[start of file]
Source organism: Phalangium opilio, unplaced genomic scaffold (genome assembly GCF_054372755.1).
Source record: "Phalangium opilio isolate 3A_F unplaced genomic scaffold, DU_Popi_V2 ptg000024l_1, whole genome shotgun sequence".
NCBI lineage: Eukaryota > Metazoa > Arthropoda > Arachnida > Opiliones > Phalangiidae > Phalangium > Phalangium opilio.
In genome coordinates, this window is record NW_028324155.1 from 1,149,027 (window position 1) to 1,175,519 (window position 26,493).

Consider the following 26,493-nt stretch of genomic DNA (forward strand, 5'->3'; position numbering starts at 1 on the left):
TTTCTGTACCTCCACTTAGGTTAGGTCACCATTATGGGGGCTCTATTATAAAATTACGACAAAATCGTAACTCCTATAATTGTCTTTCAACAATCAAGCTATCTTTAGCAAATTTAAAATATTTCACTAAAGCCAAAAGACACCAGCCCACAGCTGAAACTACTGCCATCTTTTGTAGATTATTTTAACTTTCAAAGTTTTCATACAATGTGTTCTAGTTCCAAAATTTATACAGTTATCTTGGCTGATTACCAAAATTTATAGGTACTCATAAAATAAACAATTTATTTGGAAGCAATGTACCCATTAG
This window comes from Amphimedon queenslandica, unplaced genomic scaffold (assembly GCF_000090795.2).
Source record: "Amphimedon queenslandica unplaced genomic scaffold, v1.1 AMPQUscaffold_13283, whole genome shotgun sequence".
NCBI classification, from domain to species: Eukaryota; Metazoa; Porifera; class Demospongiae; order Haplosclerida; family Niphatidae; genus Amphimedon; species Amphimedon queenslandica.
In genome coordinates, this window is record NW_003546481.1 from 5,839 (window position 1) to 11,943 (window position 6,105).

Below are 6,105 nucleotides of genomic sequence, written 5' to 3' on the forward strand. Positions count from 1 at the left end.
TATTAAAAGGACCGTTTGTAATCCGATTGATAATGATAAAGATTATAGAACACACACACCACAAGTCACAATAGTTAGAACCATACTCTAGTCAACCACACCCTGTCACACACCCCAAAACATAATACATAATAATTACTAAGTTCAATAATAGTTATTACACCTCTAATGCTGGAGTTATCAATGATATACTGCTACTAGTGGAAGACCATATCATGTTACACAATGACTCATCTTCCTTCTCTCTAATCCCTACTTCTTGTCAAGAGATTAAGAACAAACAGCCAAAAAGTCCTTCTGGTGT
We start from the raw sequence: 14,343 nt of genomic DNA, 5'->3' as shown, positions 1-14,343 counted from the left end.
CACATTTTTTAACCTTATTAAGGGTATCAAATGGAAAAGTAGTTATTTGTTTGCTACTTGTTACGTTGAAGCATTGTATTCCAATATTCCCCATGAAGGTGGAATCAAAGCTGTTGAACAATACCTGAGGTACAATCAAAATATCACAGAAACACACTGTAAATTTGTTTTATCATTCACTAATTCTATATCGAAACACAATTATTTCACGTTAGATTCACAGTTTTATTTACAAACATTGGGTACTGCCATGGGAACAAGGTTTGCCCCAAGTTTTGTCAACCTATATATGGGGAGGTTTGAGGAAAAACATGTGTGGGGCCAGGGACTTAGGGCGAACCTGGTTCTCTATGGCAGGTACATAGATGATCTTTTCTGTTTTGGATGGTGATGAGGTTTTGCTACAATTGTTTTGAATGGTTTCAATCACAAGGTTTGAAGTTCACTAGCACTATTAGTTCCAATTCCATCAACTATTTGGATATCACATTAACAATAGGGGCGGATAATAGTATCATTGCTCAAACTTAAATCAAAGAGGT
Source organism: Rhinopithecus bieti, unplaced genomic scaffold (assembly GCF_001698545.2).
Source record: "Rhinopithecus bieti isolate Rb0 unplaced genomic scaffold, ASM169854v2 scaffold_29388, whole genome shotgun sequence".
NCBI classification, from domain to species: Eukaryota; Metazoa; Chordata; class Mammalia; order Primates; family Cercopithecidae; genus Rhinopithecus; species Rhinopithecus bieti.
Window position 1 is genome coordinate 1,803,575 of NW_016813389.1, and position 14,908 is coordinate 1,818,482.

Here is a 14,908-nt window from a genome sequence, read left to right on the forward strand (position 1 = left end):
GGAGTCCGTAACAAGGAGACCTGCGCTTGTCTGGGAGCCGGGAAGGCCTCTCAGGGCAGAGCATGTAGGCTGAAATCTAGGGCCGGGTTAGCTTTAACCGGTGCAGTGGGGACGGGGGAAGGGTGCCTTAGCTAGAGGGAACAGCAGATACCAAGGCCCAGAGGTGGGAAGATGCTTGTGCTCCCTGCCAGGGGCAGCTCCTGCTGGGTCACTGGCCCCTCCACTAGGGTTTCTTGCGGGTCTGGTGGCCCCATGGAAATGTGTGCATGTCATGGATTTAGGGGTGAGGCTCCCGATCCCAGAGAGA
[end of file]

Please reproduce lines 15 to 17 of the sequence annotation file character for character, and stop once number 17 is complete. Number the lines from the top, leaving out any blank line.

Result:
Source organism: Rhinopithecus bieti, unplaced genomic scaffold (assembly GCF_001698545.2).
Source record: "Rhinopithecus bieti isolate Rb0 unplaced genomic scaffold, ASM169854v2 scaffold_29388, whole genome shotgun sequence".
NCBI classification, from domain to species: Eukaryota; Metazoa; Chordata; class Mammalia; order Primates; family Cercopithecidae; genus Rhinopithecus; species Rhinopithecus bieti.